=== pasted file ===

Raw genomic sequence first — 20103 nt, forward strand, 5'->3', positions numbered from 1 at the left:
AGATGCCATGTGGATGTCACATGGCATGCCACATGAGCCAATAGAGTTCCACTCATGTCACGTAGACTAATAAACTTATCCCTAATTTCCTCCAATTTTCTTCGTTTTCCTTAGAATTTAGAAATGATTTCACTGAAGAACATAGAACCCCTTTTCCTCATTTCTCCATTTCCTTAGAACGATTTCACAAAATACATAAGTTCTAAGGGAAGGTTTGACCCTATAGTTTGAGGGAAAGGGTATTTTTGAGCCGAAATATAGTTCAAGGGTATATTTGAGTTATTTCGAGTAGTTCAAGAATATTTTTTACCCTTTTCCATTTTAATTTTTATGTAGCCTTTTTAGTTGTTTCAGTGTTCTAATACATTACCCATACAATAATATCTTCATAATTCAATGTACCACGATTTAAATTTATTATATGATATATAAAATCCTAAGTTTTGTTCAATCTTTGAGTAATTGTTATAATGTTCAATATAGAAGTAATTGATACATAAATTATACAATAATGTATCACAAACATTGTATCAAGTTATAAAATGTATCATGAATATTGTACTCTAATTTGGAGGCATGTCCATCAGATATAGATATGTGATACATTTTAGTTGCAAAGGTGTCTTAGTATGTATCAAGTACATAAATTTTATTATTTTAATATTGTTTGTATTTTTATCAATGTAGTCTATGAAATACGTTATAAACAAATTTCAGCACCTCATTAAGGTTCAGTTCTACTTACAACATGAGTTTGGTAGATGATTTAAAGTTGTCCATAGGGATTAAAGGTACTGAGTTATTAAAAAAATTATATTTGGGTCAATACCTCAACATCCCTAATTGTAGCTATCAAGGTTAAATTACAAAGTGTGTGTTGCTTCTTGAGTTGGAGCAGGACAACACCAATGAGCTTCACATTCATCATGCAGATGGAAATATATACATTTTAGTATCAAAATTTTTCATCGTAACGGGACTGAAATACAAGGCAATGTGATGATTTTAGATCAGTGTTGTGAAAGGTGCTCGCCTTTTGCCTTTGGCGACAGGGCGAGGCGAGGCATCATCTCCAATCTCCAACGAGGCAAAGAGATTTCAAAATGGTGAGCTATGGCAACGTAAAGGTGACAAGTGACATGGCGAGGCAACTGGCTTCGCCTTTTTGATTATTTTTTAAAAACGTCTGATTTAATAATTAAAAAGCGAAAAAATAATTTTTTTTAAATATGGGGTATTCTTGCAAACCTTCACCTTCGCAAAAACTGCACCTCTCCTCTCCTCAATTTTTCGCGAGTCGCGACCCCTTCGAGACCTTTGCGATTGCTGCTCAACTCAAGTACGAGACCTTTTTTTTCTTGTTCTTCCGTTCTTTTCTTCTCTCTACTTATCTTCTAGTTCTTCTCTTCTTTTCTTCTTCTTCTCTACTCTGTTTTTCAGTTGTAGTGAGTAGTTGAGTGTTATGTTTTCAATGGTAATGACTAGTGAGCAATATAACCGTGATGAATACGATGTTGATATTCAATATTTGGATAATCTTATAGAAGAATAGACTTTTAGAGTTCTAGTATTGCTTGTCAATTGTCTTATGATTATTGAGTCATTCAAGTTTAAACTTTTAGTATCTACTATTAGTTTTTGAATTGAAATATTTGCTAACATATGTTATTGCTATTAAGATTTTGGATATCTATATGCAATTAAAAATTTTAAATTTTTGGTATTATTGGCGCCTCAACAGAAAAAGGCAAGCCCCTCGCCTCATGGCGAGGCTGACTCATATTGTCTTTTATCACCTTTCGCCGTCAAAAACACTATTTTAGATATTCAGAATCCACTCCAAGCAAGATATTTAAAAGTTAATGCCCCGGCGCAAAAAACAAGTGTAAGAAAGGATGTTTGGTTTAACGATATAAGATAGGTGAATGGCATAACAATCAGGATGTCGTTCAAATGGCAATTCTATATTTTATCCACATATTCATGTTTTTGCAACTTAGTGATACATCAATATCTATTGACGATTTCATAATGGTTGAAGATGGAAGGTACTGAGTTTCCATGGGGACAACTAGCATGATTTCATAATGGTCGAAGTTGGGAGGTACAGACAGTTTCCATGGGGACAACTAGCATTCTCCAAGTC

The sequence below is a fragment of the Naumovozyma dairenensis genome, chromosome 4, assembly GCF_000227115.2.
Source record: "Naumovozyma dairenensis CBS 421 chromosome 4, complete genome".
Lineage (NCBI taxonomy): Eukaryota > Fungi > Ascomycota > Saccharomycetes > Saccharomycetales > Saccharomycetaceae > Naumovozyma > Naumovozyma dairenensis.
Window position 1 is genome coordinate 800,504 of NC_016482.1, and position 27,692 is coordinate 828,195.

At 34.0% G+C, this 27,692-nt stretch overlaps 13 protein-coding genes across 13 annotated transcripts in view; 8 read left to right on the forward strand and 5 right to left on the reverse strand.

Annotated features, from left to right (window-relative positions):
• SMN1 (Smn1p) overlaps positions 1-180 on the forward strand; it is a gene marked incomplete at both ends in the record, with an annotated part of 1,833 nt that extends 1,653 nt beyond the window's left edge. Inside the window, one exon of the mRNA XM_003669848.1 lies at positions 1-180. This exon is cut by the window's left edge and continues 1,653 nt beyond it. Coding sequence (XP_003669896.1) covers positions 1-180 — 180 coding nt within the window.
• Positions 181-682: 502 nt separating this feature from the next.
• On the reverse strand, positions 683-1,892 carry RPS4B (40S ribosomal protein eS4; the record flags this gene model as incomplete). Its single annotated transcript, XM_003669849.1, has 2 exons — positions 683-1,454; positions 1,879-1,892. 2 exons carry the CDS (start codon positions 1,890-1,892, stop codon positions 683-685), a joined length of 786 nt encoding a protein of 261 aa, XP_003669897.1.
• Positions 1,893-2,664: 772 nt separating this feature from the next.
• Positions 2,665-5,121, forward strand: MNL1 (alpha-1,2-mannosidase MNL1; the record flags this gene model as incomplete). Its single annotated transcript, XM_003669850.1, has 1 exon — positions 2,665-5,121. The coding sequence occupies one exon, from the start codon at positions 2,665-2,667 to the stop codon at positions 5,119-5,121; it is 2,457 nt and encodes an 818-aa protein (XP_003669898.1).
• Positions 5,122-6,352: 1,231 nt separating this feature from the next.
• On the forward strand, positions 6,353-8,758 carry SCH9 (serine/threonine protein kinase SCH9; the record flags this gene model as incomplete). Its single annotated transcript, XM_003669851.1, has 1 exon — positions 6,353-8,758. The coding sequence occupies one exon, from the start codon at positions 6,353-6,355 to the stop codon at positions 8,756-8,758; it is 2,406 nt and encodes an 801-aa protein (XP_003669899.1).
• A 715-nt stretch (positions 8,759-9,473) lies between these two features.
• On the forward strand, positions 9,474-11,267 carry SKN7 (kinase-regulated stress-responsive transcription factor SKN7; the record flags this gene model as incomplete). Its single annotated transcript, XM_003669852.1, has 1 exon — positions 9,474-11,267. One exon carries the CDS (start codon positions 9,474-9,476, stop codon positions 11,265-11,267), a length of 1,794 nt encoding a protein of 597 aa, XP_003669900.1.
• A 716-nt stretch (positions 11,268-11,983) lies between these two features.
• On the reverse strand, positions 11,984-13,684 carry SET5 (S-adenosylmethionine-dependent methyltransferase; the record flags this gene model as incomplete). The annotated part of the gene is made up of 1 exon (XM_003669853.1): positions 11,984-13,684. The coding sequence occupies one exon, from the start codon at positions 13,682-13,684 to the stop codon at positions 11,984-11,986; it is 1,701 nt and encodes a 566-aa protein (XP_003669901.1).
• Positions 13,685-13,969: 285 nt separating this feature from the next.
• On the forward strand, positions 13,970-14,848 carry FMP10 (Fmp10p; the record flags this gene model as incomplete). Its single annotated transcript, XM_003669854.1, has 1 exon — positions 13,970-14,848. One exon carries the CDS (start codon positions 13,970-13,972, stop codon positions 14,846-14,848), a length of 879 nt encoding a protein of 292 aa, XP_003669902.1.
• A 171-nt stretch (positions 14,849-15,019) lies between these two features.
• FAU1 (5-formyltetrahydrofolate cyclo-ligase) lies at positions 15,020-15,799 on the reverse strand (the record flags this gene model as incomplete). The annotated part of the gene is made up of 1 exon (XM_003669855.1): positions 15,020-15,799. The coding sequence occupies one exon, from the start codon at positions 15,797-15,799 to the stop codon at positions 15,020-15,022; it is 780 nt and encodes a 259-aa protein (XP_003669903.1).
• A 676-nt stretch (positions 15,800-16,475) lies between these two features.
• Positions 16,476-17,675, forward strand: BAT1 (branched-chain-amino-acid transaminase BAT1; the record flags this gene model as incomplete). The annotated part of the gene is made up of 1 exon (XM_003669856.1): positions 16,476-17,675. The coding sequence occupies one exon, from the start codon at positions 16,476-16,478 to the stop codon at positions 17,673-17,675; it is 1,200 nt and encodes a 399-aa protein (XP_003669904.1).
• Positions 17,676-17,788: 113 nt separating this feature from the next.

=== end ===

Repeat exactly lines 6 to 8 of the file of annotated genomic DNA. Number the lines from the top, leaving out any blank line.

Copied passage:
Window position 1 is genome coordinate 800,504 of NC_016482.1, and position 27,692 is coordinate 828,195.

At 34.0% G+C, this 27,692-nt stretch overlaps 13 protein-coding genes across 13 annotated transcripts in view; 8 read left to right on the forward strand and 5 right to left on the reverse strand.

Annotated features, from left to right (window-relative positions):